United States District Court, D. New Jersey
JEANNE SPERA AND BETHANY MIZELL, individually and on behalf of all other persons similarly situated, Plaintiffs,
SAMSUNG ELECTRONICS AMERICA, INC. Defendant. CHAD AND JESSICA CHOWNING on behalf of themselves and all others similarly situated, Plaintiffs,
SAMSUNG ELECTRONICS AMERICA, INC
In re SAMSUNG FRONT LOADING WASHIER MOLD LITIGATION
WILLIAM J. MARTINI, District Judge.
This matter comes before the Court upon motion to appeal by Plaintiffs Robert N. Durso, Suzanne Fast, Cathie Coke, and Douglas Walker (collectively "Plaintiffs" or "Durso Plaintiffs") (August 05, 2013, ECF No. 35) the July 24, 2013 Opinion and Order (ECF Nos. 33, 34) of Magistrate Judge Joseph A. Dickson ("Judge Dickson") denying Plaintiffs' cross-motion to consolidate. Pursuant to FED. R. CIV. P. 78, no oral argument was heard. Based on the following and for the reasons expressed herein, Plaintiffs' appeal is denied.
Three class actions involving claims related to Samsung front-loading washing machines are currently pending in this Court: (1) Durso, et al. v. Samsung Elecs. Am., Inc., Civ. A No. 2:13-cv-5412 (the "Durso Class Action"); Spera, et al. v. Samsung Elecs. Am., Civ. A. No. 2:12-cv-5412 (the "Spera Class Action"); and Chowning, et al. v. Samsung Elecs. Am., Civ A. No. 2:12:cv-05440 (the "Chowning Class Action"). By Opinion and Order dated July 24, 2013, Judge Dickson denied Plaintiffs' cross-motion to consolidate the Durso Class Action with the others and granted the motion to consolidate the Spera Class Action and Chowning Class Action. (ECF Nos. 33, 34). The Spera Class Action and Chowning Class Action were consolidated under Civ. A. No. 2:12-cv-5412 and assigned the master caption: " In re: Samsung Front Loading Washer Mold Litigation." On August 5, 2013, the Durso Plaintiffs appealed Judge Dickson's decision denying their cross-motion to consolidate. (ECF No. 35).
II. STANDARD OF REVIEW
An appeal of a Magistrate Judge's decision on a non-dispositive matter is reviewed by the District Court under the deferential "clearly erroneous or contrary to law" standard of review. United States v. Sensient Colors, Inc. , 649 F.Supp.2d 309, 315 (D.N.J. 2009). See also FED.R. CIV. P. 72(a); L. CIV. R. 72.1(c)(1)(A); Pfizer v. Teva Pharmaceuticals USA, Inc., 2010 WL 234923 at *1 (D.N.J. 2010). A Magistrate Judge's decision is clearly erroneous when, although there may be some evidence to support it, the reviewing court, after considering the entirety of the evidence, is left with the definite and firm conviction that a mistake has been committed. Sensient , 649 F.Supp.2d at 315. A Magistrate Judge's decision is contrary to law when he or she has misinterpreted or misapplied applicable law. Id . The burden of showing that a ruling is clearly erroneous or contrary to law rests with the party filing the appeal. Marks v. Struble, 347 F.Supp. 2d, 136149; see also Oliver v. Dow, 2011 WL 3703699 at *1 (D.N.J.2011).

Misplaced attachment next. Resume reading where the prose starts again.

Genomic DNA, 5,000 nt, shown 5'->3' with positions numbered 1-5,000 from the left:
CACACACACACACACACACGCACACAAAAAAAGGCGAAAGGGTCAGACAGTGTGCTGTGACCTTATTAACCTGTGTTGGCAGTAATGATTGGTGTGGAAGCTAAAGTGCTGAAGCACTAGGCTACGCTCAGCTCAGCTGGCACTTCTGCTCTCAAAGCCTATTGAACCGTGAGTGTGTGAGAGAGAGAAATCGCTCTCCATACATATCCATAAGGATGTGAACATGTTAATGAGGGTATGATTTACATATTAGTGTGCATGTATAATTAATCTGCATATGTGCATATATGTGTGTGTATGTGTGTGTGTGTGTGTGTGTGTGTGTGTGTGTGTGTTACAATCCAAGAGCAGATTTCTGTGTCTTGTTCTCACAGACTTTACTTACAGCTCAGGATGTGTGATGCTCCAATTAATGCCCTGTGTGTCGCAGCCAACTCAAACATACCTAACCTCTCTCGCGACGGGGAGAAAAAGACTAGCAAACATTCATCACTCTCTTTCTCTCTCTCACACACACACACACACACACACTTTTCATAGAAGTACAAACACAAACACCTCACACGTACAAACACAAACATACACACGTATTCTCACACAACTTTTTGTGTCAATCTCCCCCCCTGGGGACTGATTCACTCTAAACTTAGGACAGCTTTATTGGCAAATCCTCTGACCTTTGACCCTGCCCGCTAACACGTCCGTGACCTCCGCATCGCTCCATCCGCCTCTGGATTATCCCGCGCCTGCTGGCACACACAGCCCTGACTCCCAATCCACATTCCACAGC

Federal Rule of Civil Procedure 42(a) provides that a court may consolidate cases if the cases involve a common question of law or fact. Fed.R.Civ.P. 42(a)(2). Rule 42(a) is permissive and grants the court broad discretionary powers to order consolidation if it would advance the administration of justice and avoid unnecessary costs or delay. See Liberty Lincoln Mercury, Inc. v. Ford Marketing Corp. , 149 F.R.D. 65, 80-81 (D.N.J. 1993). Indeed, the "mere existence of common issues" does not automatically require consolidation. Id. at 81. Rather, the court must balance such factors as the interest or efficiency and judicial economy gained through consolidation against the delay or expense that might result from simultaneous disposition of separate actions. Id.
Here, Judge Dickson carefully considered the numerous differences between the allegations in the Durso action and the Spera and Chowning actions and appropriately weighed their respective interests. Most significantly, the Durso action alleges a much broader range of defects than the other actions, including:
the inability of the [Samsung Washers] to spin and drain properly and  wash large items despite the claim that the washer has super capacity, ' the failure of clothes to come out properly cleaned, the frequent display of error message' to the user, frequent mold, mildew smells within the Washer[s] and on clothes that were just washed, frequent instances of premature failure of the pump, the collection of pot metal' in the hose, and the premature disintegration of the rubber within the [W]asher resulting in leaks and damage to clothing.
Durso v. Samsung Elecs. Am., Inc., 2013 U.S. Dist. LEXIS 103403, *4-5 (D.N.J. July 24, 2013). In contrast, the Spera and Chowning actions, which Judge Dickson recognized were "nearly identical, " contain focused allegations of only "limited Mold Defect claims." Id. at *6, *11. Judge Dickson properly found that the additional and varied claims in the Durso litigation "would result in delay and confusion of the relevant factual issues in each case" if it were to be consolidated with the others. Id. at *11. Specifically, Judge Dickson found that "proving all of the claims in the Durso Class Action would inevitably require fact and expert discovery in a variety of issues that are irrelevant to the Spera/Chowning Class Action." Id.
Given Judge Dickson's reasoned and well-supported analysis, the Magistrate Judge's broad discretion to consolidate, and the deference applied in reviewing such a determination, the Court finds that Judge Dickson's decision does not suffer from clear error or misapplication of the law. After reviewing the evidence and the submissions from the parties, the Court is decidedly not "left with the definite and firm conviction that a mistake has been committed" or that Judge Dickson "misinterpreted or misapplied applicable law." Sensient , 649 F.Supp.2d at 315. To the contrary, the Court finds that Judge Dickson properly ...